What really blows my mind is that the system we currently operate in does not mandate any minimum standards for providers (mainly BLS, as ALS is in my opinion OVER regulated), does not require an ambulance to be licensed by the Department of Health nor meet any minimum standards, nor mandate minimum response times. Better yet, EMS in New Jersey isn’t even considered an essential service like police, fire, and municipal services are. It’s simply, sickening.
Beginning January, 2011, a Medical Director is required for all ambulance services in the Commonwealth of Pennsylvania. Additionally, the ability to contact Medical Command is required of all ambulance services as well. This seems as if we are heading in the right direction regarding oversight. Up until now, AEDs were optional for BLS ambulance services. The mandate that they are onboard has prompted the need for having a Medical Director. Hopefully, this will generate some quality control. Hopefully, this will not be a localized step forward in one individual state.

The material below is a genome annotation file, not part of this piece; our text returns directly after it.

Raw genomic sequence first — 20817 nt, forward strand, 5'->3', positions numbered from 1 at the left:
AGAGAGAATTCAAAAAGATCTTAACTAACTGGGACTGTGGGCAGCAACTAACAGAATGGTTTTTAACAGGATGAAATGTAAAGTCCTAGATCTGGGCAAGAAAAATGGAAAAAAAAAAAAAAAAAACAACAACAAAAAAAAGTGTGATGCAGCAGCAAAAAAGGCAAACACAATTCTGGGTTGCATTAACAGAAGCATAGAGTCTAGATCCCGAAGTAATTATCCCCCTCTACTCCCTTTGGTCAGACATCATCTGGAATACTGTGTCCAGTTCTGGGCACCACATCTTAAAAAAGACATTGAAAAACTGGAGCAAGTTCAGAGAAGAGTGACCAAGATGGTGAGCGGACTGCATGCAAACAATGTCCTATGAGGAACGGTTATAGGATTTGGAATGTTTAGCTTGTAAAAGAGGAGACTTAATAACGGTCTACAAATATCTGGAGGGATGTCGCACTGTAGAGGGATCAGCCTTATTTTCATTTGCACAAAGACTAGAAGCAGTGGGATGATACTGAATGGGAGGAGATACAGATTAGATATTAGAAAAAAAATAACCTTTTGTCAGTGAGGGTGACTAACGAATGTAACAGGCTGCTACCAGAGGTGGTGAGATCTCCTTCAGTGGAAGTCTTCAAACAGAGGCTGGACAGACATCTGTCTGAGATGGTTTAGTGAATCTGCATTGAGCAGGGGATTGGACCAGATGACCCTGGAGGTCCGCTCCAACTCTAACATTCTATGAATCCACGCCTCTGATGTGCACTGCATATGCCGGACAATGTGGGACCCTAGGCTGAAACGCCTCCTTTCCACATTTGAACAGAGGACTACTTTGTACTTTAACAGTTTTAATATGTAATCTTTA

It seems as if the overall system for Emergency Medical Care is in need of reinvention. A centrally controlled scene command, an assurance of minimal skill and proficiency for EMTs and first responders, and an ability of hospitals to have a built in cushion to absorb patients, are all core components of an effective disaster preparedness system. This reinvention must be realized on a state or regional level. Failure to address these issues could prove disastrous in the future if such circumstances ever reoccurred
Jordan Barnett, MD, is an Emergency Medicine Physician in the Philadelphia Suburban Region. He has previously worked as a volunteer firefighter, was a member of New York City EMS, and provides Medical Command for several ALS Ambulance Services. Dr Barnett provides EMS consultation services. Additionally, he is actively involved with EMS education.